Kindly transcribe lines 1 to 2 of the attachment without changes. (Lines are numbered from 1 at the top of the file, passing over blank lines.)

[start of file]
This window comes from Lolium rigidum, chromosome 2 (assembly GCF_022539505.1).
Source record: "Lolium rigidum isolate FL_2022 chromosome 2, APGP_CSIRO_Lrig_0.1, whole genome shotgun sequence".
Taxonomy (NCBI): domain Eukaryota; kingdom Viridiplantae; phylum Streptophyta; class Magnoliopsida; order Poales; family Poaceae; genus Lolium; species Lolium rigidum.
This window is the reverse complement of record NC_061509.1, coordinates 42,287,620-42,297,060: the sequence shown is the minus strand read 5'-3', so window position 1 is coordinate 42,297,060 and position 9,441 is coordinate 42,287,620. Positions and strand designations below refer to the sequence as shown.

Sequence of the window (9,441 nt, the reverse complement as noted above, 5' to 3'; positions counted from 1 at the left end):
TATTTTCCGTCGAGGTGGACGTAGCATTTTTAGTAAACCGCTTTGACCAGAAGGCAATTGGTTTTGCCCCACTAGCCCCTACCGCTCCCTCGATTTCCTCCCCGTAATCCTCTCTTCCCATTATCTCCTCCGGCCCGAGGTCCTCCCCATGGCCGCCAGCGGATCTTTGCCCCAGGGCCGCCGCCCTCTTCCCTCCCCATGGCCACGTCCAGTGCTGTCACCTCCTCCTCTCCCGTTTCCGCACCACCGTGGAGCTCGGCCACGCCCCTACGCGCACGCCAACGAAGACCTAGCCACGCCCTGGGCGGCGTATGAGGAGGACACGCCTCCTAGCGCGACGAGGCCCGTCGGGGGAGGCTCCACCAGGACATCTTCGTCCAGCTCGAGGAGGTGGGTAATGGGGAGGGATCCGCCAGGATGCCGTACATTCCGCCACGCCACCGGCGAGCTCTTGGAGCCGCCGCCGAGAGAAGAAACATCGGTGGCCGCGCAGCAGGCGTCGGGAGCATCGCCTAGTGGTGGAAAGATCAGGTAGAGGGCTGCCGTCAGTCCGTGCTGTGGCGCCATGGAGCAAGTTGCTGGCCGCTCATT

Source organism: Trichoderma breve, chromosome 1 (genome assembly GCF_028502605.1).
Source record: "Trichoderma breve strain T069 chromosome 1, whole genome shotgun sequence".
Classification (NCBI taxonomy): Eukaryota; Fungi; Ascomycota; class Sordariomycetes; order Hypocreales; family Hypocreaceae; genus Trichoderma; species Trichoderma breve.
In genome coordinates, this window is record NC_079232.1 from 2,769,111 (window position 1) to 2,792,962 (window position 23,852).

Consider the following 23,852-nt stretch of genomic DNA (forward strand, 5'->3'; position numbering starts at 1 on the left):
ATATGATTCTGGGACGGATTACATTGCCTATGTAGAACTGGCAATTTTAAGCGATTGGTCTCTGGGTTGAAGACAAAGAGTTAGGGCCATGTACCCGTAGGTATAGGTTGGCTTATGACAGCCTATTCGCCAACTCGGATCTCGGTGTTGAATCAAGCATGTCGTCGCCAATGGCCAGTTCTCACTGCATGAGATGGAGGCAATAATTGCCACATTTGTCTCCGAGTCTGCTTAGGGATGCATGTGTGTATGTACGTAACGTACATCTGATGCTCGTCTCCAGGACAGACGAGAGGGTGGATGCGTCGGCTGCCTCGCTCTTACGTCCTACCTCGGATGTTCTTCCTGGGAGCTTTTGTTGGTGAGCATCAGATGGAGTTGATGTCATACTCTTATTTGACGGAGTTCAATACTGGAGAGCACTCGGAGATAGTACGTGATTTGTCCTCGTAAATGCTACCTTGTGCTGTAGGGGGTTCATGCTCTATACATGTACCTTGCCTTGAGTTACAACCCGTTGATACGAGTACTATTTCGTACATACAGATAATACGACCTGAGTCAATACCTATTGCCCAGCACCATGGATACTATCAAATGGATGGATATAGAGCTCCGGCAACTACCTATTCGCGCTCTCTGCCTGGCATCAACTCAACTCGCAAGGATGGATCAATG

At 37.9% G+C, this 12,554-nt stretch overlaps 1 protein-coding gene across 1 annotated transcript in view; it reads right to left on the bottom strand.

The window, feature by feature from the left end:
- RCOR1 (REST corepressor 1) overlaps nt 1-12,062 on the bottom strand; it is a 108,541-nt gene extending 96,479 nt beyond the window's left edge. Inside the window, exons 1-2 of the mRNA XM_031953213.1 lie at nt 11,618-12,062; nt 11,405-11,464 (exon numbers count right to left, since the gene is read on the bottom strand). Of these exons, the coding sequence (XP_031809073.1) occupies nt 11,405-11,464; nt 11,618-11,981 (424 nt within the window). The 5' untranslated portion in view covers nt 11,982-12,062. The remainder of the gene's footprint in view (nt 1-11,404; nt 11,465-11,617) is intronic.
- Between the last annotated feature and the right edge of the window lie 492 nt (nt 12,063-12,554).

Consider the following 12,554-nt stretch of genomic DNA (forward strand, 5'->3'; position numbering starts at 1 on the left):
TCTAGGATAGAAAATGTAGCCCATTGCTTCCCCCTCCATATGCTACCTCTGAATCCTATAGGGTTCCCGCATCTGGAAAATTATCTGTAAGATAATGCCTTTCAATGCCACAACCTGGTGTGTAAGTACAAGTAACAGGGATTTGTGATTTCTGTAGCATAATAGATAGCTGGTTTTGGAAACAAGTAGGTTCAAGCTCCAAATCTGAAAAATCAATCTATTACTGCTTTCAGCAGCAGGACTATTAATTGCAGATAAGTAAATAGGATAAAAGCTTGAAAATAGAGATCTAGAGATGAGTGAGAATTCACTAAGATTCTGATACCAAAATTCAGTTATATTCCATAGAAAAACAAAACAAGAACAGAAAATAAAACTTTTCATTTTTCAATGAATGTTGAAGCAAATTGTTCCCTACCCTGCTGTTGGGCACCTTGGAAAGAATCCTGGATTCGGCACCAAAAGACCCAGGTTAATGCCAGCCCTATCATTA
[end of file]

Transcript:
This window comes from Lolium rigidum, chromosome 2 (assembly GCF_022539505.1).
Source record: "Lolium rigidum isolate FL_2022 chromosome 2, APGP_CSIRO_Lrig_0.1, whole genome shotgun sequence".